Olympus to Cut 2,700 Jobs

The company, which will book a profit this year, is consolidating four plants into one facility and will move one plant to China.

Scandal-hit camera and medical equipment maker Olympus (IW 1000/362) said on June 8 that it will cut about seven percent of its workforce -- and book a profit this year -- as it tries to recover from a loss cover-up scandal.

The firm's balance sheet deteriorated, with a loss of 48.99 billion yen (US$618 million) in the fiscal year through March, after its British former chief executive blew the whistle last year over $1.7 billion worth of losses that the company had moved off its balance sheet. Olympus's reputation, and Japan's corporate governance, were badly damaged after the revelations by Briton Michael Woodford, which triggered international criminal investigations and lawsuits from investors.

Olympus on June 8 said it would earn a 7.0 billion yen net profit in the current business year, while cutting 2,700 job cuts by 2014. The firm has almost 40,000 employees worldwide.

"We created the slogan for our five-year business plan as 'Back to Basics,' that is, to make efforts at creating the world's number one product in order to restore trust among stakeholders," Olympus President Hiroyuki Sasa told a press briefing in Tokyo.

Olympus also said it would consolidate its global manufacturing base, while aiming to book a net profit of 40 billion yen and 85 billion yen in the 2014 and 2016 fiscal years, respectively. Among the changes, four Japanese plants will be consolidated into one facility while a microscope plant will be moved to China, Sasa said.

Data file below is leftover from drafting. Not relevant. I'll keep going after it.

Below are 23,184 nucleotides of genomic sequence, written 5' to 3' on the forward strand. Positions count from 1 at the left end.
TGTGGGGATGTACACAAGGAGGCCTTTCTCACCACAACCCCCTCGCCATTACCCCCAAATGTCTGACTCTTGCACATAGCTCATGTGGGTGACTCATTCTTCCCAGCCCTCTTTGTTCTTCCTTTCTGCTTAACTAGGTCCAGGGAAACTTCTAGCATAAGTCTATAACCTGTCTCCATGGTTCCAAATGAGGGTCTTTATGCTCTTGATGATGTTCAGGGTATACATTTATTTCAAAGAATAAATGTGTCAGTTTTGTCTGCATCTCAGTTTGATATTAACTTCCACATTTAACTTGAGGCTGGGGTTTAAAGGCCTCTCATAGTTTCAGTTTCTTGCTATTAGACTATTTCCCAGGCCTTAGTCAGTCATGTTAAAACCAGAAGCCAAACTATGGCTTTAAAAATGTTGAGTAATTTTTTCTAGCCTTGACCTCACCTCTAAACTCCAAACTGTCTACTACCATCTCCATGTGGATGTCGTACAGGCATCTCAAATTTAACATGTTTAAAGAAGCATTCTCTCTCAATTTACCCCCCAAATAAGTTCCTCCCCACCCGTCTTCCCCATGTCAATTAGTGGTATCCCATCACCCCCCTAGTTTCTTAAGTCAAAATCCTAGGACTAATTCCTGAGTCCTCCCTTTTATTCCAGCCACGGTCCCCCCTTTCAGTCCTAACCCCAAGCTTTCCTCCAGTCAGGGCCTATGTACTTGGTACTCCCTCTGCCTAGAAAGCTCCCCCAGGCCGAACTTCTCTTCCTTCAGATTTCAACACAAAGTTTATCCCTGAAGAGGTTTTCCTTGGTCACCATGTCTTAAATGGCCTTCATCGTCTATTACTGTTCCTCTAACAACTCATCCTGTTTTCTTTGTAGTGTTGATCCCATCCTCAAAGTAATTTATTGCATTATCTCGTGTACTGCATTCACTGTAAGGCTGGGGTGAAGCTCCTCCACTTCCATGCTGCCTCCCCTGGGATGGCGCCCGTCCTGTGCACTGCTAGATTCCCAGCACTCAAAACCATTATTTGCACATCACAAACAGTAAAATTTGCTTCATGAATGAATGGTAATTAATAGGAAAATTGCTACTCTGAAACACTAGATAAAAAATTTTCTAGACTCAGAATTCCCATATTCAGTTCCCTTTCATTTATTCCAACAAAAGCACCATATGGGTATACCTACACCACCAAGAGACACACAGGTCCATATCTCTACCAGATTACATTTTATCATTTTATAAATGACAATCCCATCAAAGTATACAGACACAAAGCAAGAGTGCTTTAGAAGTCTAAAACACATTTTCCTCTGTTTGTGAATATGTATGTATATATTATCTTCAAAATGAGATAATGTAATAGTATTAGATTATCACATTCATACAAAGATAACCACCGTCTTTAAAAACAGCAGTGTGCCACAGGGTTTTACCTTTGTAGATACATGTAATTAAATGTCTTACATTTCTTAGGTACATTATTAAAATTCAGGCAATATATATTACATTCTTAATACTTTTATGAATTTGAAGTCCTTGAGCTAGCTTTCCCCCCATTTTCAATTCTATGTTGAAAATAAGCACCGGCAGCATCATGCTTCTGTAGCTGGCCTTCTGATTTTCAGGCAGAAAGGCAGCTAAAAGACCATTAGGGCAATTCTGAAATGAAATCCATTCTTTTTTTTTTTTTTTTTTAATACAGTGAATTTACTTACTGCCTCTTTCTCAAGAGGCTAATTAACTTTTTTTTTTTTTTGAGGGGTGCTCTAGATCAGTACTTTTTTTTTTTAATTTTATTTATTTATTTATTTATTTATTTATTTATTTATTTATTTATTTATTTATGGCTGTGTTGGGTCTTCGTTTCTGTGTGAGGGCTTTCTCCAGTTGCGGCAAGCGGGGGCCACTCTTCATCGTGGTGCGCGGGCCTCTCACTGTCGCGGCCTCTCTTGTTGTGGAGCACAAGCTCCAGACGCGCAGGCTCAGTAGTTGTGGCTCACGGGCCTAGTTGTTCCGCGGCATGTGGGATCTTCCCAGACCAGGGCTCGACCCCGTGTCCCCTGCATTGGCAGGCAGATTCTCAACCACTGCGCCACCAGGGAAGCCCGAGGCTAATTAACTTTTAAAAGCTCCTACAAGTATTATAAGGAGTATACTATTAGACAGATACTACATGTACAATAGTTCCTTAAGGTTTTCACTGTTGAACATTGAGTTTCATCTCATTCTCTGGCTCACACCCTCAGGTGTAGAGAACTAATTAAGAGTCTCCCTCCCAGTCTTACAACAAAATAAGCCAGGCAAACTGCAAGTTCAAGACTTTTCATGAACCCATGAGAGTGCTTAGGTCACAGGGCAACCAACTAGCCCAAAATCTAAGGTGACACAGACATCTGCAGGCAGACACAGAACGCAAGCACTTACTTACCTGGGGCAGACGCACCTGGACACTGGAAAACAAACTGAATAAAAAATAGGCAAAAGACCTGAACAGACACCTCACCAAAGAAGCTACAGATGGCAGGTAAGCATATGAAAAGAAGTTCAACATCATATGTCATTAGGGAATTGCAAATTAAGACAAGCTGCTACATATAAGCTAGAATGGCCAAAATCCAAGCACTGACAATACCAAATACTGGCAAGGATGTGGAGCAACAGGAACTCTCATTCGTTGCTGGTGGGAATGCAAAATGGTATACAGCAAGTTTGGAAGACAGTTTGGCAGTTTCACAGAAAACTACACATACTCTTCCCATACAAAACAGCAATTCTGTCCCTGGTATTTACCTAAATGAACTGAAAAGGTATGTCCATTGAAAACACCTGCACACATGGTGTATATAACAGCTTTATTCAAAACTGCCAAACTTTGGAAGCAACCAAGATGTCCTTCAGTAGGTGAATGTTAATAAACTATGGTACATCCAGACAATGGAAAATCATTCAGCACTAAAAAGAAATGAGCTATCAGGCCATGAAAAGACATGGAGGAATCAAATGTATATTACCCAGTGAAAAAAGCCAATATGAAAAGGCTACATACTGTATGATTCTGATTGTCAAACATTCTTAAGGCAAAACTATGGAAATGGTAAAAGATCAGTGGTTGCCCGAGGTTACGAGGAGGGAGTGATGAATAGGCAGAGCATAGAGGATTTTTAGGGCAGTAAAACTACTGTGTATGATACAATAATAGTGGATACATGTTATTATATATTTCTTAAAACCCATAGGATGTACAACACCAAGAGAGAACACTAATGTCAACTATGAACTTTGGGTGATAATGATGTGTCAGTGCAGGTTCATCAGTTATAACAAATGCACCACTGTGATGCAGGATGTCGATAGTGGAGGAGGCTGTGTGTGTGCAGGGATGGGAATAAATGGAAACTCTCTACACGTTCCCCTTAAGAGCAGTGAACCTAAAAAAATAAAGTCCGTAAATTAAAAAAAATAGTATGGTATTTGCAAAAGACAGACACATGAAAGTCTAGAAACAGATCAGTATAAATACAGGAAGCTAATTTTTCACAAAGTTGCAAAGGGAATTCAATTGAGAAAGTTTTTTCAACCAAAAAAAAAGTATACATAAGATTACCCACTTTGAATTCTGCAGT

The loss in Olympus' latest fiscal year, which reversed a small profit of 3.87 billion yen a year earlier, was largely attributed to costs related to the cover-up as sales in the period rose slightly at 848.55 billion yen.

The company is best known for its cameras, but it is also a world leader in medical imaging equipment and has reportedly been in talks over a possible capital injection from Japanese electronics giants Panasonic and Sony. However Sasa on June 8 said only that "it's true that we've been offered (the chance) of a financial tie-up from more than one company."

The firm also said on June 8 that its board has approved a settlement with Woodford over an unfair dismissal claim filed in Britain, with the payout set at 10 million pounds ($15 million). Woodford, the first non-Japanese person to lead the company, was fired in October after questioning the firm's accounting. In April, during an emergency general meeting of shareholders in Tokyo, Woodford demanded to know why he was sacked shortly before exposing a scheme that saw huge losses moved off the firm's balance sheet.

Olympus had initially denied allegations it had used past acquisitions and outsized consultant fees to hide huge losses dating back to the 1990s, but eventually admitted wrongdoing. In March, the company and three former senior executives -- including ex-president Tsuyoshi Kikukawa -- were charged over their role in the scandal.

Copyright Agence France-Presse, 2012

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